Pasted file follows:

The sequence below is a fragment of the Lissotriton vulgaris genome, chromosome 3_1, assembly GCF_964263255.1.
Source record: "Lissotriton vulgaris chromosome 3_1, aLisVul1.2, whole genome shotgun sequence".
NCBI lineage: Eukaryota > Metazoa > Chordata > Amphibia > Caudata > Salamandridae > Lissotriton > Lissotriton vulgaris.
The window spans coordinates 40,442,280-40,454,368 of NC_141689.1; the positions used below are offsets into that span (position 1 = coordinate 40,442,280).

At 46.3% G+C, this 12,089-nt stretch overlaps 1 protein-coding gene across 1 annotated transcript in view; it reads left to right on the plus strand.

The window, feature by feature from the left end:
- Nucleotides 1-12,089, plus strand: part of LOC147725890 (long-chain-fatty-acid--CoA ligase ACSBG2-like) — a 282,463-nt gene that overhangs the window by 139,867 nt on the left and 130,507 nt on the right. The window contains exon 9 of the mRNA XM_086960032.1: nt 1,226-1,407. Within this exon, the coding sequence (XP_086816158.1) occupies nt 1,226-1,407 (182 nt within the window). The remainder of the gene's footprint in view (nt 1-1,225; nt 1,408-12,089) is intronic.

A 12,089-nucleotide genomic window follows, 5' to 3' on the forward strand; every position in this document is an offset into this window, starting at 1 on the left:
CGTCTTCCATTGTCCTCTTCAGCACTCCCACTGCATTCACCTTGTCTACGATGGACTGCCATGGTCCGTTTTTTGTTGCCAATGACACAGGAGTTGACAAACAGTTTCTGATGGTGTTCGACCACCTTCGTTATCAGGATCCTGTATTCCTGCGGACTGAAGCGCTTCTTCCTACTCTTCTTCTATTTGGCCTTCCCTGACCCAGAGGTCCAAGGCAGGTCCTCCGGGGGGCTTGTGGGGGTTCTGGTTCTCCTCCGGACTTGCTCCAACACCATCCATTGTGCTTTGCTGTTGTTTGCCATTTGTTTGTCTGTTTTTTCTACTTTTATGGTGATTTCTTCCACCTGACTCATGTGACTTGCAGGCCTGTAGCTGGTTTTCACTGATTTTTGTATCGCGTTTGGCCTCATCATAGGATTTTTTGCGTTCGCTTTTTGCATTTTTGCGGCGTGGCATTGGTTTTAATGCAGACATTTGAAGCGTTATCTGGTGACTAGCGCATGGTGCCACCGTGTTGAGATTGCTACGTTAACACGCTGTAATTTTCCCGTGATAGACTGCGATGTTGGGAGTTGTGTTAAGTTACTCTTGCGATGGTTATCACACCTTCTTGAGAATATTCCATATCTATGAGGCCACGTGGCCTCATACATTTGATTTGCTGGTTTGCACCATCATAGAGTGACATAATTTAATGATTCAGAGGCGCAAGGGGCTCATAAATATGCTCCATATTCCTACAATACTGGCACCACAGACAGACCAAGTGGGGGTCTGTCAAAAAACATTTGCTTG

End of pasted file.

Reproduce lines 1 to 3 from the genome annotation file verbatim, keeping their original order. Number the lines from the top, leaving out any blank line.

The sequence below is a fragment of the Lissotriton vulgaris genome, chromosome 3_1, assembly GCF_964263255.1.
Source record: "Lissotriton vulgaris chromosome 3_1, aLisVul1.2, whole genome shotgun sequence".
NCBI lineage: Eukaryota > Metazoa > Chordata > Amphibia > Caudata > Salamandridae > Lissotriton > Lissotriton vulgaris.